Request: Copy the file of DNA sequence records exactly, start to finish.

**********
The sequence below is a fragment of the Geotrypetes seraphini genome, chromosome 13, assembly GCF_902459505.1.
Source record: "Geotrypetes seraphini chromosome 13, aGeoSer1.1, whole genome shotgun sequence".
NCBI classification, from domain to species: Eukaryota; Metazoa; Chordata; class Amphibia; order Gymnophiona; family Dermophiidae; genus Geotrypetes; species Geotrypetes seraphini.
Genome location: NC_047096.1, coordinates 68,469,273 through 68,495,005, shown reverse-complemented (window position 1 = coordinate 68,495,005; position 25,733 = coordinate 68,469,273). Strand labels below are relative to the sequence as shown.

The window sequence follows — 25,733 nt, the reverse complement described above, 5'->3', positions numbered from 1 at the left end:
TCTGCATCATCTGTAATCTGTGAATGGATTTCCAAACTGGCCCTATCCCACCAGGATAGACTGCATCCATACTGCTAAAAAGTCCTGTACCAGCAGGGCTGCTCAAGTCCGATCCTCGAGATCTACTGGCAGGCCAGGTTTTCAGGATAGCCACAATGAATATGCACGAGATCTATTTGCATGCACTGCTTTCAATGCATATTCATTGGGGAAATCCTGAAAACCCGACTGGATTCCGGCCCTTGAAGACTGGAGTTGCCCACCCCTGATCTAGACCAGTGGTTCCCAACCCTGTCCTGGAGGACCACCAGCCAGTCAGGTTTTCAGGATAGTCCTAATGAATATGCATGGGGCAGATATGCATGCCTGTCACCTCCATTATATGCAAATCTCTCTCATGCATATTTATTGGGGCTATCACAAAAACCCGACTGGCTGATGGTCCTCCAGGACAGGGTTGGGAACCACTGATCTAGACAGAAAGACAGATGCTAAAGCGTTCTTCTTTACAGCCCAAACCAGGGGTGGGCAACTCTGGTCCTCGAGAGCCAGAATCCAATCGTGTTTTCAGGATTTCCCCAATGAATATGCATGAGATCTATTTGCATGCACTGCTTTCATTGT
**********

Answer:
The sequence below is a fragment of the Geotrypetes seraphini genome, chromosome 13, assembly GCF_902459505.1.
Source record: "Geotrypetes seraphini chromosome 13, aGeoSer1.1, whole genome shotgun sequence".
NCBI classification, from domain to species: Eukaryota; Metazoa; Chordata; class Amphibia; order Gymnophiona; family Dermophiidae; genus Geotrypetes; species Geotrypetes seraphini.
Genome location: NC_047096.1, coordinates 68,469,273 through 68,495,005, shown reverse-complemented (window position 1 = coordinate 68,495,005; position 25,733 = coordinate 68,469,273). Strand labels below are relative to the sequence as shown.

The window sequence follows — 25,733 nt, the reverse complement described above, 5'->3', positions numbered from 1 at the left end:
TCTGCATCATCTGTAATCTGTGAATGGATTTCCAAACTGGCCCTATCCCACCAGGATAGACTGCATCCATACTGCTAAAAAGTCCTGTACCAGCAGGGCTGCTCAAGTCCGATCCTCGAGATCTACTGGCAGGCCAGGTTTTCAGGATAGCCACAATGAATATGCACGAGATCTATTTGCATGCACTGCTTTCAATGCATATTCATTGGGGAAATCCTGAAAACCCGACTGGATTCCGGCCCTTGAAGACTGGAGTTGCCCACCCCTGATCTAGACCAGTGGTTCCCAACCCTGTCCTGGAGGACCACCAGCCAGTCAGGTTTTCAGGATAGTCCTAATGAATATGCATGGGGCAGATATGCATGCCTGTCACCTCCATTATATGCAAATCTCTCTCATGCATATTTATTGGGGCTATCACAAAAACCCGACTGGCTGATGGTCCTCCAGGACAGGGTTGGGAACCACTGATCTAGACAGAAAGACAGATGCTAAAGCGTTCTTCTTTACAGCCCAAACCAGGGGTGGGCAACTCTGGTCCTCGAGAGCCAGAATCCAATCGTGTTTTCAGGATTTCCCCAATGAATATGCATGAGATCTATTTGCATGCACTGCTTTCATTGT